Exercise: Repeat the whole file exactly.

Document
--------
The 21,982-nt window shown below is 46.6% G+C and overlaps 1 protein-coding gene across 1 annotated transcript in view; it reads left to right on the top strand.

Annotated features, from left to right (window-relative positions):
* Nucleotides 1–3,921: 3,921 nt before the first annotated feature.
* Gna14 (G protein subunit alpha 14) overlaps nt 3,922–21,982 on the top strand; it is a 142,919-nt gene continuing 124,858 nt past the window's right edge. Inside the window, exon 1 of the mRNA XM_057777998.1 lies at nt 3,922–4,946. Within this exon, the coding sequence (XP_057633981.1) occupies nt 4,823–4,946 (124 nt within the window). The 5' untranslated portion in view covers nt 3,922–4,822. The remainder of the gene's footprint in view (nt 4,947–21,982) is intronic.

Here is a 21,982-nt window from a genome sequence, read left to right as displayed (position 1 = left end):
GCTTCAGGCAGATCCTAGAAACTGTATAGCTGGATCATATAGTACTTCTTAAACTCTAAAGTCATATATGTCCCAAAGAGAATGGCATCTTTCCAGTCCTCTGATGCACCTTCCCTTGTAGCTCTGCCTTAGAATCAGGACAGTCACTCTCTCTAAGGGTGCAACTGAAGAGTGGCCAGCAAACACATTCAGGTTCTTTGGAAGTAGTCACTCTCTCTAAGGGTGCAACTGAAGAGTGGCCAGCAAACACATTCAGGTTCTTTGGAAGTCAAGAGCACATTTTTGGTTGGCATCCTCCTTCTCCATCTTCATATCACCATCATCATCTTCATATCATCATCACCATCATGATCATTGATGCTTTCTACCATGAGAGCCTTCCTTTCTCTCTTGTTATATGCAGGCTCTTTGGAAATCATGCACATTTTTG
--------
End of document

The 21,982-nt window shown below is 46.6% G+C and overlaps 1 protein-coding gene across 1 annotated transcript in view; it reads left to right on the top strand.

Annotated features, from left to right (window-relative positions):
* Nucleotides 1–3,921: 3,921 nt before the first annotated feature.
* Gna14 (G protein subunit alpha 14) overlaps nt 3,922–21,982 on the top strand; it is a 142,919-nt gene continuing 124,858 nt past the window's right edge. Inside the window, exon 1 of the mRNA XM_057777998.1 lies at nt 3,922–4,946. Within this exon, the coding sequence (XP_057633981.1) occupies nt 4,823–4,946 (124 nt within the window). The 5' untranslated portion in view covers nt 3,922–4,822. The remainder of the gene's footprint in view (nt 4,947–21,982) is intronic.

Here is a 21,982-nt window from a genome sequence, read left to right as displayed (position 1 = left end):
GCTTCAGGCAGATCCTAGAAACTGTATAGCTGGATCATATAGTACTTCTTAAACTCTAAAGTCATATATGTCCCAAAGAGAATGGCATCTTTCCAGTCCTCTGATGCACCTTCCCTTGTAGCTCTGCCTTAGAATCAGGACAGTCACTCTCTCTAAGGGTGCAACTGAAGAGTGGCCAGCAAACACATTCAGGTTCTTTGGAAGTAGTCACTCTCTCTAAGGGTGCAACTGAAGAGTGGCCAGCAAACACATTCAGGTTCTTTGGAAGTCAAGAGCACATTTTTGGTTGGCATCCTCCTTCTCCATCTTCATATCACCATCATCATCTTCATATCATCATCACCATCATGATCATTGATGCTTTCTACCATGAGAGCCTTCCTTTCTCTCTTGTTATATGCAGGCTCTTTGGAAATCATGCACATTTTTG